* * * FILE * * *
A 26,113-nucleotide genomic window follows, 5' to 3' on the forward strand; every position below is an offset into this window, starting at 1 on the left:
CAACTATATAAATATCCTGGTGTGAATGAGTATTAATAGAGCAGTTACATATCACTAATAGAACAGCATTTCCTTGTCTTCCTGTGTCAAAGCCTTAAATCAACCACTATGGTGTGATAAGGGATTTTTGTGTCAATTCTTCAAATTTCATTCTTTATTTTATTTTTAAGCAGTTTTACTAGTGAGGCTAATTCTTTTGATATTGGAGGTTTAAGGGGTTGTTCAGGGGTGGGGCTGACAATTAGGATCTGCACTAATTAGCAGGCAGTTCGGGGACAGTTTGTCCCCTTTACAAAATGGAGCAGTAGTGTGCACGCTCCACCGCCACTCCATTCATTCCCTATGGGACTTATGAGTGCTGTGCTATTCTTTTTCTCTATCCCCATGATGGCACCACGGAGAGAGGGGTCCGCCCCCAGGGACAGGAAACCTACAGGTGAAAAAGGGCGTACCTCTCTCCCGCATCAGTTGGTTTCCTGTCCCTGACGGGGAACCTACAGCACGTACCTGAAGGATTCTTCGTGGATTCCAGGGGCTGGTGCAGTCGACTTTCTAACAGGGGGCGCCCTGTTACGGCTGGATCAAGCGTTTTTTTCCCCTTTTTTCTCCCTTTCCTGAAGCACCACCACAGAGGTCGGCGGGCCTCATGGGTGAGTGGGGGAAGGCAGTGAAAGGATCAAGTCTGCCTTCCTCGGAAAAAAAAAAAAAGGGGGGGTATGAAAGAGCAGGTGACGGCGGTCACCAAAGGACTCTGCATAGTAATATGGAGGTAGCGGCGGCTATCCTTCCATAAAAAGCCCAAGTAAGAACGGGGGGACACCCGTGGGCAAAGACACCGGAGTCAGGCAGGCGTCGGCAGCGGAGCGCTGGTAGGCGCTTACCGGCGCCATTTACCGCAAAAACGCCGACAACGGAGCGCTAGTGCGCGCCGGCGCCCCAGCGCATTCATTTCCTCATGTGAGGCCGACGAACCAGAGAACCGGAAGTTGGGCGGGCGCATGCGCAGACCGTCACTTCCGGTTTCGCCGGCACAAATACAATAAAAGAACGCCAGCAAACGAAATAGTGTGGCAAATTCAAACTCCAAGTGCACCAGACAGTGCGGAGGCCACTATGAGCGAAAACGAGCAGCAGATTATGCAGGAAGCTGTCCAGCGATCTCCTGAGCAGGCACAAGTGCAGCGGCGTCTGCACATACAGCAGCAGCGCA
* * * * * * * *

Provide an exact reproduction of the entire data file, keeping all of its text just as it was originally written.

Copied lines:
A 26,113-nucleotide genomic window follows, 5' to 3' on the forward strand; every position below is an offset into this window, starting at 1 on the left:
CAACTATATAAATATCCTGGTGTGAATGAGTATTAATAGAGCAGTTACATATCACTAATAGAACAGCATTTCCTTGTCTTCCTGTGTCAAAGCCTTAAATCAACCACTATGGTGTGATAAGGGATTTTTGTGTCAATTCTTCAAATTTCATTCTTTATTTTATTTTTAAGCAGTTTTACTAGTGAGGCTAATTCTTTTGATATTGGAGGTTTAAGGGGTTGTTCAGGGGTGGGGCTGACAATTAGGATCTGCACTAATTAGCAGGCAGTTCGGGGACAGTTTGTCCCCTTTACAAAATGGAGCAGTAGTGTGCACGCTCCACCGCCACTCCATTCATTCCCTATGGGACTTATGAGTGCTGTGCTATTCTTTTTCTCTATCCCCATGATGGCACCACGGAGAGAGGGGTCCGCCCCCAGGGACAGGAAACCTACAGGTGAAAAAGGGCGTACCTCTCTCCCGCATCAGTTGGTTTCCTGTCCCTGACGGGGAACCTACAGCACGTACCTGAAGGATTCTTCGTGGATTCCAGGGGCTGGTGCAGTCGACTTTCTAACAGGGGGCGCCCTGTTACGGCTGGATCAAGCGTTTTTTTCCCCTTTTTTCTCCCTTTCCTGAAGCACCACCACAGAGGTCGGCGGGCCTCATGGGTGAGTGGGGGAAGGCAGTGAAAGGATCAAGTCTGCCTTCCTCGGAAAAAAAAAAAAAGGGGGGGTATGAAAGAGCAGGTGACGGCGGTCACCAAAGGACTCTGCATAGTAATATGGAGGTAGCGGCGGCTATCCTTCCATAAAAAGCCCAAGTAAGAACGGGGGGACACCCGTGGGCAAAGACACCGGAGTCAGGCAGGCGTCGGCAGCGGAGCGCTGGTAGGCGCTTACCGGCGCCATTTACCGCAAAAACGCCGACAACGGAGCGCTAGTGCGCGCCGGCGCCCCAGCGCATTCATTTCCTCATGTGAGGCCGACGAACCAGAGAACCGGAAGTTGGGCGGGCGCATGCGCAGACCGTCACTTCCGGTTTCGCCGGCACAAATACAATAAAAGAACGCCAGCAAACGAAATAGTGTGGCAAATTCAAACTCCAAGTGCACCAGACAGTGCGGAGGCCACTATGAGCGAAAACGAGCAGCAGATTATGCAGGAAGCTGTCCAGCGATCTCCTGAGCAGGCACAAGTGCAGCGGCGTCTGCACATACAGCAGCAGCGCA